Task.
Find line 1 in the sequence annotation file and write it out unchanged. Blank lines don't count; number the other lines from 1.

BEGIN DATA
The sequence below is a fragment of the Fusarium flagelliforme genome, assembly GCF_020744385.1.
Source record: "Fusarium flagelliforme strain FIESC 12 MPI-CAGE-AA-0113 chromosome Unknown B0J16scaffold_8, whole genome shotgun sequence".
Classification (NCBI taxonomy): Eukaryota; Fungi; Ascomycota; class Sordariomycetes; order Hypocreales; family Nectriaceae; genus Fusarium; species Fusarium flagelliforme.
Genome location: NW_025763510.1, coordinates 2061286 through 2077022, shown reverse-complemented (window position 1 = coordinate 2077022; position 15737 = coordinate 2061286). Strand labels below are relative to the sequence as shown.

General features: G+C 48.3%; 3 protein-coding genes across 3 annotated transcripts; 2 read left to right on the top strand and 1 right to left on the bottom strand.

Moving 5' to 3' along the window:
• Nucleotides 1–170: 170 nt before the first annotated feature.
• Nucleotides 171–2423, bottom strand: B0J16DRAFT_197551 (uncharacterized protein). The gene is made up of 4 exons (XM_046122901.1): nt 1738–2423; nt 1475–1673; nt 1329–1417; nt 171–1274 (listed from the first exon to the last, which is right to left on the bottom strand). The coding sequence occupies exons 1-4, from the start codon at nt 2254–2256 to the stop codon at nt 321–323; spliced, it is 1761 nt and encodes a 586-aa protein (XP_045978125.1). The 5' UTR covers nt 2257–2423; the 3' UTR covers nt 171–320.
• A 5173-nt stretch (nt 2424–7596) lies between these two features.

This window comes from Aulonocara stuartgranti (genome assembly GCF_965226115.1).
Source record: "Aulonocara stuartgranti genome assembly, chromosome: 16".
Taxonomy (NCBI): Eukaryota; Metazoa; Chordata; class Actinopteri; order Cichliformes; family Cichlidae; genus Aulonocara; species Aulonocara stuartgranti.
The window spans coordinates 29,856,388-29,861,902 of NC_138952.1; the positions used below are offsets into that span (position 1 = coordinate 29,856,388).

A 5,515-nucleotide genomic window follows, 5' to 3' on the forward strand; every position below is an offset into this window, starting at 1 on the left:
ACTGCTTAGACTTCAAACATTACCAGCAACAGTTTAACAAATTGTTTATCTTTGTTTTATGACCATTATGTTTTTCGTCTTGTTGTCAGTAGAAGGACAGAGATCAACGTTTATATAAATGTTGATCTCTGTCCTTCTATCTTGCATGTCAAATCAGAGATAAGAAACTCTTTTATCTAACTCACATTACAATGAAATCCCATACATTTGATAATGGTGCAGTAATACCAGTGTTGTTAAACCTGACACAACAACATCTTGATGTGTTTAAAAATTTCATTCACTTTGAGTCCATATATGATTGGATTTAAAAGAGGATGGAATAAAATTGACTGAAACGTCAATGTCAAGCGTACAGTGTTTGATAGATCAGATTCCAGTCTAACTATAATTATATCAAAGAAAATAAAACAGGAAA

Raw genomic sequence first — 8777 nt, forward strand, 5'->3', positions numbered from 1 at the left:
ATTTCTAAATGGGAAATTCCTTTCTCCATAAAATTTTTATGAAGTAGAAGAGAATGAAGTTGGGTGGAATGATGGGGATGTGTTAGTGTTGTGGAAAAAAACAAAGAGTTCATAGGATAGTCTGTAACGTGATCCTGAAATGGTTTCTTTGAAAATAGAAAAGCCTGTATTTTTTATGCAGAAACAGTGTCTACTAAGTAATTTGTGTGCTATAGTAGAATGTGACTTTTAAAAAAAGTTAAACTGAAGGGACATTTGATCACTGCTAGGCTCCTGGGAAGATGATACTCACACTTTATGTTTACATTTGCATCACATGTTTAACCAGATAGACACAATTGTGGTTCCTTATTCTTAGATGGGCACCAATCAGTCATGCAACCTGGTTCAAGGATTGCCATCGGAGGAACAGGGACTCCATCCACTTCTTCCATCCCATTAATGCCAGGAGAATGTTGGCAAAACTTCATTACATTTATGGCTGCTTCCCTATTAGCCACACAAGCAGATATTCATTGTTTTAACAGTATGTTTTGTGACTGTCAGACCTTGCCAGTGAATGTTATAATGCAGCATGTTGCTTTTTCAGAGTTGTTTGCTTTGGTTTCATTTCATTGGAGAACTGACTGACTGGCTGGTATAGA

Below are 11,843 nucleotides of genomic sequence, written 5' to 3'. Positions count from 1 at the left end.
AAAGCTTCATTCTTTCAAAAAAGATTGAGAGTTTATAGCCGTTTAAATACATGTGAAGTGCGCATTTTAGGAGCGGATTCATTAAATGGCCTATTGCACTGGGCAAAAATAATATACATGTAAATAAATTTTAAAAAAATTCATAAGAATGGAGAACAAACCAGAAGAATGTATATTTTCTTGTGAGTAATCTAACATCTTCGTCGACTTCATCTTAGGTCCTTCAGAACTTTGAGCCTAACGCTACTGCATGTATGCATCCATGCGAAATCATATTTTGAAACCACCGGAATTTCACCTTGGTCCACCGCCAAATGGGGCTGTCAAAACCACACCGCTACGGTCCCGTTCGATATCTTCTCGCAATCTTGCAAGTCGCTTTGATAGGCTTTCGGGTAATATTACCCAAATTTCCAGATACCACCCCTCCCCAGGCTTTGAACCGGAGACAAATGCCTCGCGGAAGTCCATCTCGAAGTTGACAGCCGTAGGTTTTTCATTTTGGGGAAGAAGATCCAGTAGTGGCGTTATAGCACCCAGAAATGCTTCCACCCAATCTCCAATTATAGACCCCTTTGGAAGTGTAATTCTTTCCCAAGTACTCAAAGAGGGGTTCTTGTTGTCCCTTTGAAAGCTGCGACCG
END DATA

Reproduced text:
The sequence below is a fragment of the Fusarium flagelliforme genome, assembly GCF_020744385.1.